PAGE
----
Via LinkedIn : I have been in the employment world for over 25 years. As such I have dealt with many human resources personnel. I have also heard the latest trending “lingo” that HR recruiters and others in the industry use when referring to certain HR processing.
To me some of these new terms and practices that are a bit odd or impersonal it seems. It seems gold old fashioned office talk has gone out the window with trending up and coming HR professionals. Here is a list of some of the lingo that needs revisiting.
1. Onboarding. This is meant recruiting new employees and bringing them in. Does this mean we are on a ship? The company is a ship and when we reach a port of call are we offboarding? Or could offboarding mean separation from employment. If we are disciplined at work for any reason are we waterboarding?
2. Reach Out. I have been contacted by a few companies that state “if we are interested in meeting with you further we will ‘reach out’ to you.” I always understood lines like “we will contact you,” or “don’t call us we’ll call you.” I had a recruiter “reach out” to me for an interview. That is great! Can’t the contact person just say we’d like to interview you? If I contact company for a status update am I now “reaching in?”
3. Auto generated emails are a pet peeve of mine. They have catch phrases in them such as “you have excellent qualifications” or “it was hard for us to make a decision because of all the qualified candidates.” Then after the cliche email at the bottom it states “do not reply to this email.” What if I have questions about the job, why I was not the successful candidate, or feedback on my interview? It seems like the HR at that company does not want you to contact them. It also seems very impersonal as well. Furthermore many of these emails cause my phone to go off between midnight and 3:00 AM causing an alert. What is the reason for this is to cause insomnia?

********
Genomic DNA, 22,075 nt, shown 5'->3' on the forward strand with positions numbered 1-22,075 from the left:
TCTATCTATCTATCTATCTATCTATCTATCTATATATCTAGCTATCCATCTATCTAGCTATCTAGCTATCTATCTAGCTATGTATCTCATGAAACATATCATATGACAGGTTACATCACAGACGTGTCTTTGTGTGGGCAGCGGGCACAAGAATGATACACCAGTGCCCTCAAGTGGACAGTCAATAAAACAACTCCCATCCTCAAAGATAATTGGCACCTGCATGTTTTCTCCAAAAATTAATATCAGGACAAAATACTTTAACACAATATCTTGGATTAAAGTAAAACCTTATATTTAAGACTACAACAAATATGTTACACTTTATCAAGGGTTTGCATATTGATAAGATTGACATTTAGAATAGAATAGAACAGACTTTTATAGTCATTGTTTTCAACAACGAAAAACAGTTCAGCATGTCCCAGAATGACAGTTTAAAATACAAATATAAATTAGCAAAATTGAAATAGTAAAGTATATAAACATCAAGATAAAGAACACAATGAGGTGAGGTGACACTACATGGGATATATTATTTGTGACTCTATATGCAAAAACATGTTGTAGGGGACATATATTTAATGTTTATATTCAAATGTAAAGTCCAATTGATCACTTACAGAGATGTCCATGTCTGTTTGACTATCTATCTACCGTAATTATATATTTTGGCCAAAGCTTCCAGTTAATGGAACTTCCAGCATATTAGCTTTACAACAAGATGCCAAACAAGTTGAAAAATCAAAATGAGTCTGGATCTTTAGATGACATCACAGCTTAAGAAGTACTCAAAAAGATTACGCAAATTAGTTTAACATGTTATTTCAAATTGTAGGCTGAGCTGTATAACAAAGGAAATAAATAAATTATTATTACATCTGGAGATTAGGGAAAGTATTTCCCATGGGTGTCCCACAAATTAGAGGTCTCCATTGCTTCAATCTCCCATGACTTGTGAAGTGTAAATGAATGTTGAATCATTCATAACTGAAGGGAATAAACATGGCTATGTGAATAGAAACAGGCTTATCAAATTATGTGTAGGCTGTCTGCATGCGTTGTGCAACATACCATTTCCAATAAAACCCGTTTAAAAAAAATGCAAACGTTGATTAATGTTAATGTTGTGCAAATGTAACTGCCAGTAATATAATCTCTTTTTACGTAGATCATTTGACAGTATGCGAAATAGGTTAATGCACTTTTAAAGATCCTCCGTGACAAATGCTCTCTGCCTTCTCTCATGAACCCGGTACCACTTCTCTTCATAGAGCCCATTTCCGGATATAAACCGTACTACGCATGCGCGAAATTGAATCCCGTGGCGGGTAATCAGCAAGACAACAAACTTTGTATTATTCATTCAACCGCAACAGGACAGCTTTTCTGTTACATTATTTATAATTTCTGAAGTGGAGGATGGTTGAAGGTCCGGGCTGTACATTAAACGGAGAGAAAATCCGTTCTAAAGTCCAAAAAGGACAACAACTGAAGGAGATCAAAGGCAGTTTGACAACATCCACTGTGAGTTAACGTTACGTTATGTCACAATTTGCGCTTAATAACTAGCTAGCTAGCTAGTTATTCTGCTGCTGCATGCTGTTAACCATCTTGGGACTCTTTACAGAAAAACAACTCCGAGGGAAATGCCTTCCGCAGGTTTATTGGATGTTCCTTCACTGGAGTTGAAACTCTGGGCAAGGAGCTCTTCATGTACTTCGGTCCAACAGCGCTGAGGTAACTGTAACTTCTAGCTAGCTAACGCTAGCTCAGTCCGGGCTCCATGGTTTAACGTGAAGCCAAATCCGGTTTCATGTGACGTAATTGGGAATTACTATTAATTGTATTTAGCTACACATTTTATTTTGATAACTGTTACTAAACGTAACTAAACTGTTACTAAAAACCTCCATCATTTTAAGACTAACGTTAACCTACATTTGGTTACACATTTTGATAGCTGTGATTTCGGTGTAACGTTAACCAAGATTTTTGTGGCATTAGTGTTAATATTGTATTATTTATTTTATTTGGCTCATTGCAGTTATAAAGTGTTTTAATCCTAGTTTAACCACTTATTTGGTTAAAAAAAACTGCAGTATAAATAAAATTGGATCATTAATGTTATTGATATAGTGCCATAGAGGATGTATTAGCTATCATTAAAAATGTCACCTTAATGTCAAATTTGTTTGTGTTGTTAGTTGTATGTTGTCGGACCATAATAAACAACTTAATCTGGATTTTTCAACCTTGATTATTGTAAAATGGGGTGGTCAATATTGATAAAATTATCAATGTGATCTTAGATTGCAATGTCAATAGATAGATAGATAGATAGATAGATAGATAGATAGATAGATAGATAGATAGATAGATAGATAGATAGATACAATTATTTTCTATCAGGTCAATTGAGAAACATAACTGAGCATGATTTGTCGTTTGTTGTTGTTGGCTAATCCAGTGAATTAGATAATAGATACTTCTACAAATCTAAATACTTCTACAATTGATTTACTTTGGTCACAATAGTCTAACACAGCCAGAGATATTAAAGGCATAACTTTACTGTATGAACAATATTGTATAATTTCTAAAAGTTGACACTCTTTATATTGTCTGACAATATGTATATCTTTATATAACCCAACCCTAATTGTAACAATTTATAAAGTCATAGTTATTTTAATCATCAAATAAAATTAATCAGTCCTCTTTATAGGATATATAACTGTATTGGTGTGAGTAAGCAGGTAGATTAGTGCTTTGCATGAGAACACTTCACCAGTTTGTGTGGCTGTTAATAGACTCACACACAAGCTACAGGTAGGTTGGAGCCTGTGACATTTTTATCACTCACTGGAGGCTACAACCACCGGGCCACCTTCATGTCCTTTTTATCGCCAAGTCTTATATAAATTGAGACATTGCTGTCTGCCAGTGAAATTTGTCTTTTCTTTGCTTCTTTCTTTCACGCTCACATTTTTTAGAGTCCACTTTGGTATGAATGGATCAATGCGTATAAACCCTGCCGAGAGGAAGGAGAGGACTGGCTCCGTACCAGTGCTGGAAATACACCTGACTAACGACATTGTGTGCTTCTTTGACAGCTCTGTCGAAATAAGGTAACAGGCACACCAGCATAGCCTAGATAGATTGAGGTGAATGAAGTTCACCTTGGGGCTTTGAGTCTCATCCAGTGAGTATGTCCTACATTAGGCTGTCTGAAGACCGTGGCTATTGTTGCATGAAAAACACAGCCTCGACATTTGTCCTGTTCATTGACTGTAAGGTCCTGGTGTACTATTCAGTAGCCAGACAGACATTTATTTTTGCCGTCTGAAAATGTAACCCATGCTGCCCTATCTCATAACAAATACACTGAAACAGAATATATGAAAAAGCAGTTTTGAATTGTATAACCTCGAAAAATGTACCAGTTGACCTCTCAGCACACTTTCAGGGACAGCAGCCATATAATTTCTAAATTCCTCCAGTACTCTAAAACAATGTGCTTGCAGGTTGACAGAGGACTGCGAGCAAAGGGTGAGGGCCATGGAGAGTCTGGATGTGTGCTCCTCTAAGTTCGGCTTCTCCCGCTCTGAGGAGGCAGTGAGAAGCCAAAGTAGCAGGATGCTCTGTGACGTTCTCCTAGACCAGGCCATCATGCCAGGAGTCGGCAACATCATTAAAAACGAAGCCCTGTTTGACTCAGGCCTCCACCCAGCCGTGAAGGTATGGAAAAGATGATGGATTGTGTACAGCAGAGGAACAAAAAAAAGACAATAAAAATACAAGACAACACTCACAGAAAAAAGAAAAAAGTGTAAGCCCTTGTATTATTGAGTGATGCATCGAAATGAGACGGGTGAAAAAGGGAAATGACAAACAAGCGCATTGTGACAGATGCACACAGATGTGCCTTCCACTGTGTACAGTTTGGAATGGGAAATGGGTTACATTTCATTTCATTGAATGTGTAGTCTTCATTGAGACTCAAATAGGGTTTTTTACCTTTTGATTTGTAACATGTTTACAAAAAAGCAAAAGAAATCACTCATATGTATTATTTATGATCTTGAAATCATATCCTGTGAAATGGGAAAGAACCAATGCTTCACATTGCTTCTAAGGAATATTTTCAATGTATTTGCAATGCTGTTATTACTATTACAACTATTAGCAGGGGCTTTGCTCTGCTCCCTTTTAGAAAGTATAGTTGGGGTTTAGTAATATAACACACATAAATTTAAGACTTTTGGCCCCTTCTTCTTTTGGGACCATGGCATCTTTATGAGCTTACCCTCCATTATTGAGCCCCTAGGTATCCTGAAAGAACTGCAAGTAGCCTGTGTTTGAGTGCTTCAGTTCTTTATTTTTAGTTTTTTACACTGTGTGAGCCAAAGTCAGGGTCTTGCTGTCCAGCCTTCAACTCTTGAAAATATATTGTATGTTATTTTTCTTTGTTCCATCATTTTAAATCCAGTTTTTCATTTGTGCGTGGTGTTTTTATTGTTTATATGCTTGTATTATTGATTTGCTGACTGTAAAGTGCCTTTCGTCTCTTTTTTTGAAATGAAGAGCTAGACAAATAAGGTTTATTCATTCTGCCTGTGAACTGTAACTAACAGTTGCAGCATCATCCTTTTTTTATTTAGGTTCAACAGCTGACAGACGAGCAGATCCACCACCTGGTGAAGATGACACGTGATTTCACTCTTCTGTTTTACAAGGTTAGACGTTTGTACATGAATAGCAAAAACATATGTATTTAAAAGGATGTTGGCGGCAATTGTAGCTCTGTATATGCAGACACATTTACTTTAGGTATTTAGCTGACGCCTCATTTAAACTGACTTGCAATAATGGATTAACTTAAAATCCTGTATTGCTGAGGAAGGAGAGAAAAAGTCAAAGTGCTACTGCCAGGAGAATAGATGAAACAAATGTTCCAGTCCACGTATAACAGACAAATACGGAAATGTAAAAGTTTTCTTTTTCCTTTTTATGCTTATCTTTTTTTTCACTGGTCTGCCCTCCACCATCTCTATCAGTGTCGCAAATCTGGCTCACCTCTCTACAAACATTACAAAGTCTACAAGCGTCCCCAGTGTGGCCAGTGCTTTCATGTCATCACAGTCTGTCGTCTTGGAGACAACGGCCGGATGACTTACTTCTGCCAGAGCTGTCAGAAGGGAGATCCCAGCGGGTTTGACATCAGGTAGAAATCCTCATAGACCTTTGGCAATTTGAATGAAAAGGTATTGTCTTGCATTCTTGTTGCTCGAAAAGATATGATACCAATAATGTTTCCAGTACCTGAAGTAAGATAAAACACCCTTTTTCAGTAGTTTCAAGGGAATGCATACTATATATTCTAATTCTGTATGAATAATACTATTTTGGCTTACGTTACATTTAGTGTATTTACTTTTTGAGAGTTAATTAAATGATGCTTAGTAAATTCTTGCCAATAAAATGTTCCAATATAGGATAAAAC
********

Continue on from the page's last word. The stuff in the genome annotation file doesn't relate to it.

It seems that HR people are forgetting the “human” in human resources. They are dealing with people and not numbers. As impersonal as the recruiting process has become it seems like HR people are jumbling the recruitment process with more jargon words we should all get such as “onboarding, reach out,” in addition to “termination, resignation in lieu of termination, separation from employment and full time equivalent.”
It also seems to me that as a job seeker I am also making a decision on whether or not to work for Company X. I am not begging for a job. I am asking for an interview because I feel I meet the qualifications specified in the job specifications. I should not have to catch up on the latest lingo from HR in or out of the office. I also should not get an impersonal email that has nobody with a contact number if I have any questions or concerns.
Will the term “networking” be replaced with “chain human communication?” Also we deserve better from companies than a form letter which in my opinion is more fabrication than truth about how they came to their conclusions. Maybe based on HR responses I should draw an inference about that company. But I don’t hold the entire company prejudiced, but the trending of HRs across the land are “impersonal connection” and “robotic communication.”
When you screen someone out you may be bypassing the best person to come along in quite a while with all the knowledge, skills, ability, and experience you need. They are a great cultural fit. There may be a ton of resumes to go through for a position. But starting out with just throwing the ones that don’t catch the recruiter or manager’s eye on the pile means you as the employer have given up an opportunity for better or worse.
In summary keep the language simple and not jargon that people don’t understand. Be personal by allowing people to communicate with recruiters even if the applicant is not chosen for the job. And don’t send cliche form letters that everyone knows are fluff and nothing more.
David Jolley, MPA